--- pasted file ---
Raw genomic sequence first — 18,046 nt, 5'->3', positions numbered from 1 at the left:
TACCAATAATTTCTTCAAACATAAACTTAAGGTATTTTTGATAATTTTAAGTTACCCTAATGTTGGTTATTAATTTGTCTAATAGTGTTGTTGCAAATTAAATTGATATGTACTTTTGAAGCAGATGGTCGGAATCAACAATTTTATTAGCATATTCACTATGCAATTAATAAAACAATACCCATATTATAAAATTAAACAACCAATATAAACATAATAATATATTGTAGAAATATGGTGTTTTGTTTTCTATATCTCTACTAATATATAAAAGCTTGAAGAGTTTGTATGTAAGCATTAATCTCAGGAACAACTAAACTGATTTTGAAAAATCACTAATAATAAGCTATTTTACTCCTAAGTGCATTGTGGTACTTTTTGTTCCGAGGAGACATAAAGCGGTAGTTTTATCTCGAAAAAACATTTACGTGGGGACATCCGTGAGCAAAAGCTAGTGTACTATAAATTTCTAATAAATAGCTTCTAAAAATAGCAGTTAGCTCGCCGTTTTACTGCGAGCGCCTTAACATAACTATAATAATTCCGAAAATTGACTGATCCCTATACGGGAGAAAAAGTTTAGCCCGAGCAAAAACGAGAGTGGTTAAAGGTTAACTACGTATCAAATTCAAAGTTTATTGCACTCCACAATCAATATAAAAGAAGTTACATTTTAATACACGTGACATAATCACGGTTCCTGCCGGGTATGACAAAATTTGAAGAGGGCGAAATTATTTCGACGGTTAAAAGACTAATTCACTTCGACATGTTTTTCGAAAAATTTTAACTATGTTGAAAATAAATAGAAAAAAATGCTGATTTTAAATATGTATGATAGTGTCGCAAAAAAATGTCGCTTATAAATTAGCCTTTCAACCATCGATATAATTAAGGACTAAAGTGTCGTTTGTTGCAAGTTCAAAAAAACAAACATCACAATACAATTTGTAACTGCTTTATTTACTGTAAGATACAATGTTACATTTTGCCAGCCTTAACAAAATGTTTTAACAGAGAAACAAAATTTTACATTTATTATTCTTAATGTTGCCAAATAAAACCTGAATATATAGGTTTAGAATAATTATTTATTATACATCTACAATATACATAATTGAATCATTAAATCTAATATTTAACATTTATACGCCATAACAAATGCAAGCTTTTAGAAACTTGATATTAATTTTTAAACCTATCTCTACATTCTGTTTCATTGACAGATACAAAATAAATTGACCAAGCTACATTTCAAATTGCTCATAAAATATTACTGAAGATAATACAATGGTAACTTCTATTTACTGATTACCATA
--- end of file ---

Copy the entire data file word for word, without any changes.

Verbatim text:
Raw genomic sequence first — 18,046 nt, 5'->3', positions numbered from 1 at the left:
TACCAATAATTTCTTCAAACATAAACTTAAGGTATTTTTGATAATTTTAAGTTACCCTAATGTTGGTTATTAATTTGTCTAATAGTGTTGTTGCAAATTAAATTGATATGTACTTTTGAAGCAGATGGTCGGAATCAACAATTTTATTAGCATATTCACTATGCAATTAATAAAACAATACCCATATTATAAAATTAAACAACCAATATAAACATAATAATATATTGTAGAAATATGGTGTTTTGTTTTCTATATCTCTACTAATATATAAAAGCTTGAAGAGTTTGTATGTAAGCATTAATCTCAGGAACAACTAAACTGATTTTGAAAAATCACTAATAATAAGCTATTTTACTCCTAAGTGCATTGTGGTACTTTTTGTTCCGAGGAGACATAAAGCGGTAGTTTTATCTCGAAAAAACATTTACGTGGGGACATCCGTGAGCAAAAGCTAGTGTACTATAAATTTCTAATAAATAGCTTCTAAAAATAGCAGTTAGCTCGCCGTTTTACTGCGAGCGCCTTAACATAACTATAATAATTCCGAAAATTGACTGATCCCTATACGGGAGAAAAAGTTTAGCCCGAGCAAAAACGAGAGTGGTTAAAGGTTAACTACGTATCAAATTCAAAGTTTATTGCACTCCACAATCAATATAAAAGAAGTTACATTTTAATACACGTGACATAATCACGGTTCCTGCCGGGTATGACAAAATTTGAAGAGGGCGAAATTATTTCGACGGTTAAAAGACTAATTCACTTCGACATGTTTTTCGAAAAATTTTAACTATGTTGAAAATAAATAGAAAAAAATGCTGATTTTAAATATGTATGATAGTGTCGCAAAAAAATGTCGCTTATAAATTAGCCTTTCAACCATCGATATAATTAAGGACTAAAGTGTCGTTTGTTGCAAGTTCAAAAAAACAAACATCACAATACAATTTGTAACTGCTTTATTTACTGTAAGATACAATGTTACATTTTGCCAGCCTTAACAAAATGTTTTAACAGAGAAACAAAATTTTACATTTATTATTCTTAATGTTGCCAAATAAAACCTGAATATATAGGTTTAGAATAATTATTTATTATACATCTACAATATACATAATTGAATCATTAAATCTAATATTTAACATTTATACGCCATAACAAATGCAAGCTTTTAGAAACTTGATATTAATTTTTAAACCTATCTCTACATTCTGTTTCATTGACAGATACAAAATAAATTGACCAAGCTACATTTCAAATTGCTCATAAAATATTACTGAAGATAATACAATGGTAACTTCTATTTACTGATTACCATA